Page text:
The Resiliency of DVD and Blu-ray21 Aug, 2015 By: Thomas K. Arnold
Blu-ray Disc’s 10th birthday is less than a year away, and the resiliency of the disc came to mind the other day when I was reading the Futuresource Consulting report about the continued popularity, among consumers, of buying movies on disc.
In case you missed it, the survey, of 6,000 consumers in the United States, Canada, Germany, France, the United Kingdom, and Australia, found that more than 50% still regularly buy either Blu-ray Disc or DVD. And in the United States and the United Kingdom, the percentage of people buying discs has actually gone up from an earlier survey.
That supports the notion I’ve held that the primary reason we’re seeing such big drops in disc-sale revenues is a sharp drop in the average sales price.
Don’t get me wrong — I’m not wearing blinders, by any stretch. The home entertainment industry has been disrupted by Netflix and subscription streaming, which continues to eat away at the transactional business because it plays right into the two primary drivers of consumer habits: the desire to get stuff cheap and easy. The Netflix model is focused on both, and that’s why we’re seeing continued gains in subscription streaming.
But let’s not count out the disc, not just yet. There are plenty of consumers who still prefer to buy and rent Blu-ray Discs and DVDs, maybe because they want new movies that won’t show up on Netflix for another, oh, eight or nine years; or there are bandwith problems in the area where they live; or they want a better picture and sound; or they’re simply coming down with what I call “Netflix fatigue,” a disenchantment with the tired catalog retreads that make up the bulk of Netflix’s movie library. Last April, PCWorld ran an article addressing precisely this issue, noting, “Netflix has a great roster of TV shows, but its movie catalog sucks, to put it bluntly” and suggesting viewers who want a better selection install a VPN and, in effect, “move to another country where Netflix offers its service. … The other day someone I know was in the mood for a baseball movie, but have you seen Netflix’s baseball movie selection right now? It's not great. The best choices were either The Bad News Bears or The Perfect Game. Fine movies, but not what he wanted. So he fired up a virtual private network provider, took a (virtual) trip over to Canada and lo and behold Netflix Canada was streaming Major League. Excellent.”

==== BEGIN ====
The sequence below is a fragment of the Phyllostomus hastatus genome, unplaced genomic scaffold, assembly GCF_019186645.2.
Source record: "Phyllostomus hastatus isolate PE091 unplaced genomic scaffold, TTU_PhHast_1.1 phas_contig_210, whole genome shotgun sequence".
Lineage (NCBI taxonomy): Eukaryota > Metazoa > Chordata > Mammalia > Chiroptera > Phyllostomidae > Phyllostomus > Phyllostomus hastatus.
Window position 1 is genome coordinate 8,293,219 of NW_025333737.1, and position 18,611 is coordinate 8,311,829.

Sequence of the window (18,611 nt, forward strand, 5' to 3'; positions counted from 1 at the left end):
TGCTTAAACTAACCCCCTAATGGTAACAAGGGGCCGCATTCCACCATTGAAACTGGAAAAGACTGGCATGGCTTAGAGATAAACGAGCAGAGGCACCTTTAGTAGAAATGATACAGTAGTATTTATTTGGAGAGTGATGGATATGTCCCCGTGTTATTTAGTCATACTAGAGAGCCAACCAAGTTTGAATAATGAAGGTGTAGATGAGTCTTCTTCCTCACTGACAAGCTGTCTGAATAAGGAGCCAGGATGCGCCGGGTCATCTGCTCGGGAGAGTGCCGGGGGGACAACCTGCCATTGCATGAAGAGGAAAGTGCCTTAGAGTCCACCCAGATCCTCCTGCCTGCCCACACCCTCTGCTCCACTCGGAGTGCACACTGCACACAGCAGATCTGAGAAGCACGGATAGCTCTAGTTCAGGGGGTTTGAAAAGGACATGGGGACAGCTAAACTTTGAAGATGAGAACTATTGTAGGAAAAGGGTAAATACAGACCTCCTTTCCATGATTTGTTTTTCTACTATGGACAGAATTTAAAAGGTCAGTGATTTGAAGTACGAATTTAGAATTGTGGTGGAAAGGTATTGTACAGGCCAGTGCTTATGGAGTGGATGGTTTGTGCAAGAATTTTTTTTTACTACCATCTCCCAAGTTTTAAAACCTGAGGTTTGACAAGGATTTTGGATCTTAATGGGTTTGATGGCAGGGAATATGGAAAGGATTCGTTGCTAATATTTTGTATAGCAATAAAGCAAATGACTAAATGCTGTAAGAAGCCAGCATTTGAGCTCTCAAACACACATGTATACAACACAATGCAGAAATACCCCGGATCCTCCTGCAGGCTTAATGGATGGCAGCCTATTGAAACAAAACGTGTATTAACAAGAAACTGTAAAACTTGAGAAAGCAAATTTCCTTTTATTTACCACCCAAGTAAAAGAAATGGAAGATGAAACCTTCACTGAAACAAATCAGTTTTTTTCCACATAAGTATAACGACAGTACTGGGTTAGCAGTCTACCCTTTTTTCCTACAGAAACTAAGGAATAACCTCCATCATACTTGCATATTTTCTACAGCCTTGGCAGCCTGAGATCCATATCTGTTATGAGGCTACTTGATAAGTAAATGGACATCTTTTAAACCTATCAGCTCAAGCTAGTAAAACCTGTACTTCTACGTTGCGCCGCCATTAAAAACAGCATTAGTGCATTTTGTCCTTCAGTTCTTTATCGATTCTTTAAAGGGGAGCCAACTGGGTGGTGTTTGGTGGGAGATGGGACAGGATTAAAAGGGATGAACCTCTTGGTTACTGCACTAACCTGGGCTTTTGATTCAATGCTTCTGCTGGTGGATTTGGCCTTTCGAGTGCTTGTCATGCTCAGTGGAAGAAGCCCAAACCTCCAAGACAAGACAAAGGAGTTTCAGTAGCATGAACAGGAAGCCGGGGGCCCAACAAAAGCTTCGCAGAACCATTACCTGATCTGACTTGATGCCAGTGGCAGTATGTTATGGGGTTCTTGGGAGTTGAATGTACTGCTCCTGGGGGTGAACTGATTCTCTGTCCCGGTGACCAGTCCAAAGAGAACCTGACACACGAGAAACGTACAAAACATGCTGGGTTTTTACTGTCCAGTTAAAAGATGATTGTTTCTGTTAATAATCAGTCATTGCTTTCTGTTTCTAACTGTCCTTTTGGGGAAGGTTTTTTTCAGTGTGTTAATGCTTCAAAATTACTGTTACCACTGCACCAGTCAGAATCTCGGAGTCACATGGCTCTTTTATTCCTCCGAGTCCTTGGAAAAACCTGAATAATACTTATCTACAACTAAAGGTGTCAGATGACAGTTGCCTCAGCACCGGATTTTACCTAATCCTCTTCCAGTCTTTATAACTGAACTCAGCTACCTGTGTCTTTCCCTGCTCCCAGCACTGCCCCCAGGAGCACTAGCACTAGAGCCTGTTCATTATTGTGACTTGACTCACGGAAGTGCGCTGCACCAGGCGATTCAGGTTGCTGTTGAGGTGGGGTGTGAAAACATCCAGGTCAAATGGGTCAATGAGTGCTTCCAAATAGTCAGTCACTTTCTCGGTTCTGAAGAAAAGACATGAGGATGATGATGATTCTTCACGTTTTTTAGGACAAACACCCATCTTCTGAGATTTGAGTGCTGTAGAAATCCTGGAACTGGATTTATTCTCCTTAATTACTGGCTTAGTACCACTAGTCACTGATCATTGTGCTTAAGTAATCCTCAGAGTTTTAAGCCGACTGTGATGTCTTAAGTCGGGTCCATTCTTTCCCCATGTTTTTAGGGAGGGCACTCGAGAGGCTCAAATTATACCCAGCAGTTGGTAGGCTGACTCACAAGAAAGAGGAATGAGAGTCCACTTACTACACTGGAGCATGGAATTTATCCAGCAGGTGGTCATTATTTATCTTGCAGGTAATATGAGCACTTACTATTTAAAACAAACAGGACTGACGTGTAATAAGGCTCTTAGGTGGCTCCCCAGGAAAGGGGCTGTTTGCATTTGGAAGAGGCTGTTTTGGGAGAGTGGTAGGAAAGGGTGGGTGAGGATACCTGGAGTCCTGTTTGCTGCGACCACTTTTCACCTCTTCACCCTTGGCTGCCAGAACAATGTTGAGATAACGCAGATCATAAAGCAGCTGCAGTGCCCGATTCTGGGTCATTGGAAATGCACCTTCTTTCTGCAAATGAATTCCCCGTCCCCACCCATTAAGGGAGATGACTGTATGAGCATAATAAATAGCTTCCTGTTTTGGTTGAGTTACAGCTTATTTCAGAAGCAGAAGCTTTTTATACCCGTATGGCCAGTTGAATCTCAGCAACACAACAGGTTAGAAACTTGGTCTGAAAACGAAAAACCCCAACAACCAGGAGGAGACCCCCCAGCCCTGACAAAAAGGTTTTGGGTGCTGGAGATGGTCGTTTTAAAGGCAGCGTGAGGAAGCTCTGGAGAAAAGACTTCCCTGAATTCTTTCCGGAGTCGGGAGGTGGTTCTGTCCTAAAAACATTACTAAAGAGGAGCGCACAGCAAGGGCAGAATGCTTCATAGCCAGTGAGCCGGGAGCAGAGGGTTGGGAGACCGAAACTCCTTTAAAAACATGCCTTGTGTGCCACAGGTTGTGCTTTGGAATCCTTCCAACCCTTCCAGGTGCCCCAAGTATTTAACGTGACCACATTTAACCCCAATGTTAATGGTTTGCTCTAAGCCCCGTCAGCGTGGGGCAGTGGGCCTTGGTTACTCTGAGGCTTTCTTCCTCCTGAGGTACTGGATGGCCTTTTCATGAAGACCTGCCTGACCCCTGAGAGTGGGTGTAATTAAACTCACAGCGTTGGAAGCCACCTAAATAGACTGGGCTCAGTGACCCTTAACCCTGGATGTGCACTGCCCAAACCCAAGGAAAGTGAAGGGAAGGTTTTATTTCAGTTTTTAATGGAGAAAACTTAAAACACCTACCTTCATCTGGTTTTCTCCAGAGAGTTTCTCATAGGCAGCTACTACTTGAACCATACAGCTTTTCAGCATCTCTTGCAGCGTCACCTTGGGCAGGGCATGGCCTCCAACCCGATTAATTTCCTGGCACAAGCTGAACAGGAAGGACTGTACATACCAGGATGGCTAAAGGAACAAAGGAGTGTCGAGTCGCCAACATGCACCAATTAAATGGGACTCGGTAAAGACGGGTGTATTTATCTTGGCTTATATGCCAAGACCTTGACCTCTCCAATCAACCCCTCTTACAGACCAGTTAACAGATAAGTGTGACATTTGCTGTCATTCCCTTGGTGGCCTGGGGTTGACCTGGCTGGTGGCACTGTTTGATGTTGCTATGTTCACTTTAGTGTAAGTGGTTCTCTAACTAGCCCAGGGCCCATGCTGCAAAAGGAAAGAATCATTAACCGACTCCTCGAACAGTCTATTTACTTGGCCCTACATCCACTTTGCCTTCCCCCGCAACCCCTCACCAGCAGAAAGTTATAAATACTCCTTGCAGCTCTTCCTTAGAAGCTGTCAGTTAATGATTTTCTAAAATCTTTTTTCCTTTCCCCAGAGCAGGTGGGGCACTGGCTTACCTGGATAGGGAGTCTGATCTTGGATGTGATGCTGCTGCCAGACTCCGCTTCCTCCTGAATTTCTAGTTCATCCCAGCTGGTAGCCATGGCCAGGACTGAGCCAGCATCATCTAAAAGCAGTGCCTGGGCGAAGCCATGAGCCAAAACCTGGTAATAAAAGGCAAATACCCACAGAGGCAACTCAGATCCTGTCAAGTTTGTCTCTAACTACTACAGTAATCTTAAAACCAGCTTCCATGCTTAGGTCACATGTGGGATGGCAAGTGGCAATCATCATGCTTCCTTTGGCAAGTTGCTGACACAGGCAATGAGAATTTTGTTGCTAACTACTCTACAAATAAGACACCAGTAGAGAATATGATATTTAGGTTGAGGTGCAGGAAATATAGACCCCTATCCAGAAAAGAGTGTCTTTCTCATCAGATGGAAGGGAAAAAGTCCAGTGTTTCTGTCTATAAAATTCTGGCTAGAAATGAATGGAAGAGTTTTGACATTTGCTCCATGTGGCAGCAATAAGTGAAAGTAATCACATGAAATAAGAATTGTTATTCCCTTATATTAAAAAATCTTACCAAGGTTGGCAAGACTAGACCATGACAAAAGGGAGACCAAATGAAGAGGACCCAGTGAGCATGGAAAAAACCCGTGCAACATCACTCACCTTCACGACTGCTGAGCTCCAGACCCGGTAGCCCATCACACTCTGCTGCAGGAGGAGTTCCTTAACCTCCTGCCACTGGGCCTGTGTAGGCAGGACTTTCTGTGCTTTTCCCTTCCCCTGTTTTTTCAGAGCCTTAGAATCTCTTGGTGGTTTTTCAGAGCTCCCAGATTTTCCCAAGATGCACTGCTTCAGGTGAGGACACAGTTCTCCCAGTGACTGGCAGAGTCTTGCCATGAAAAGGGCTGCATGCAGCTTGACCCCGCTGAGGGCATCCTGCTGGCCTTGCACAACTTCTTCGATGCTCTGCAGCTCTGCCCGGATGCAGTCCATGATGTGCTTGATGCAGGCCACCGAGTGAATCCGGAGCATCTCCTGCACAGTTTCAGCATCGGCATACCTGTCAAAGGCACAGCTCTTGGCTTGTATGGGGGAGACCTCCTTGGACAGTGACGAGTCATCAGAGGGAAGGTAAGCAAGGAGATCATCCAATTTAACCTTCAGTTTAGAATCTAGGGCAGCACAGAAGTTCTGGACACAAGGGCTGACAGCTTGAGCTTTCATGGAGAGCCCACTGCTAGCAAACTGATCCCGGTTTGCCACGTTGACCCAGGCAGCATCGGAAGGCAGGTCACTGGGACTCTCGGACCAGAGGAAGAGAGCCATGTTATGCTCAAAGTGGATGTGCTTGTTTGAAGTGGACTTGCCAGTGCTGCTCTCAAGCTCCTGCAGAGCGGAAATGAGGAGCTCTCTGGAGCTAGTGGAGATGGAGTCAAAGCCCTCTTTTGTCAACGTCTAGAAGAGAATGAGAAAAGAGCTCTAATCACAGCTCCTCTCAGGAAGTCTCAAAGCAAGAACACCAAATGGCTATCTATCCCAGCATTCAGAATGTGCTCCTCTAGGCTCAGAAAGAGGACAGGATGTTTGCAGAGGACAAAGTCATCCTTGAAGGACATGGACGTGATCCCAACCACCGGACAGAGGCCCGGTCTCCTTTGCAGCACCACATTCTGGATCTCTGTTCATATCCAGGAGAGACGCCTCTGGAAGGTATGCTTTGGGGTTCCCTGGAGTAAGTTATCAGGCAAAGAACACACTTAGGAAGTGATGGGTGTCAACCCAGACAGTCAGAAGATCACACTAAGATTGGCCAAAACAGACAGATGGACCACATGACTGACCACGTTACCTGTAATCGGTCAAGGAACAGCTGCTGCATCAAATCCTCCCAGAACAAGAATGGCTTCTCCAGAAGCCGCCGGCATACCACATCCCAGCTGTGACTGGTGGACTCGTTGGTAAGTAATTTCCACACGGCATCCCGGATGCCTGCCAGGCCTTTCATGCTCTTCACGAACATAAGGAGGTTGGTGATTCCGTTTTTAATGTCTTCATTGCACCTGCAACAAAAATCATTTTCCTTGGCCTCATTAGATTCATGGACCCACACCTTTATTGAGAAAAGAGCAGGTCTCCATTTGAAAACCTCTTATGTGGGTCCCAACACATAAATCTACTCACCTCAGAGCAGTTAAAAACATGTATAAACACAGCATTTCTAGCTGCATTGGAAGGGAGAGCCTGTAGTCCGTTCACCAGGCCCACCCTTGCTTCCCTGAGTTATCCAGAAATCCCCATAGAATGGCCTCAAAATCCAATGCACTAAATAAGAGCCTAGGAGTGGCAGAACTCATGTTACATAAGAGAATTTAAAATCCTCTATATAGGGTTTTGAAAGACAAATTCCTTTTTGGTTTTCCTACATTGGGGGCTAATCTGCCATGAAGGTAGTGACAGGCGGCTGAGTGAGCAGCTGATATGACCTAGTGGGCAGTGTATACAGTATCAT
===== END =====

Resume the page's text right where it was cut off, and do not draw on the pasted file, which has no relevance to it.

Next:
I’m also noticing a growing sense of optimism among industry insiders about a likely resurgence in popularity for the Blu-ray Disc, fueled by the advent of Ultra HD. Streaming services continue to have trouble transmitting true HD, so just imagine the clogged pipes that await a format with four times the clarity, four times the resolution, four times the pixels — and four times the data. With streaming, the focus is on getting the title to the viewer with as few buffering interruptions as possible. And while some streaming services now offer the same 1080p resolution as Blu-ray Disc, they use significantly more compression to deliver content over the Internet — which impacts image quality. As Forbes noted, “For cinephiles or even anyone inclined in that direction, HD content viewed on the finest Retina tablet display or LCD flat screen can’t come close to a Blu-ray.”
Ultra HD TVs are coming and will eventually become the standard. And if history repeats itself, the early adopters will be hungriest for content — which, at this point, is best delivered on disc. After finalizing the Ultra HD Blu-ray spec and logo back in May, the Blu-ray Disc Association is going to start licensing the technology on Aug. 24 — this coming Monday.
If the studios as well as independent content suppliers really get behind this — and I sincerely hope they will — we could see a significant lift in Blu-ray Disc sales.
I know I’m not the only one keeping my fingers crossed.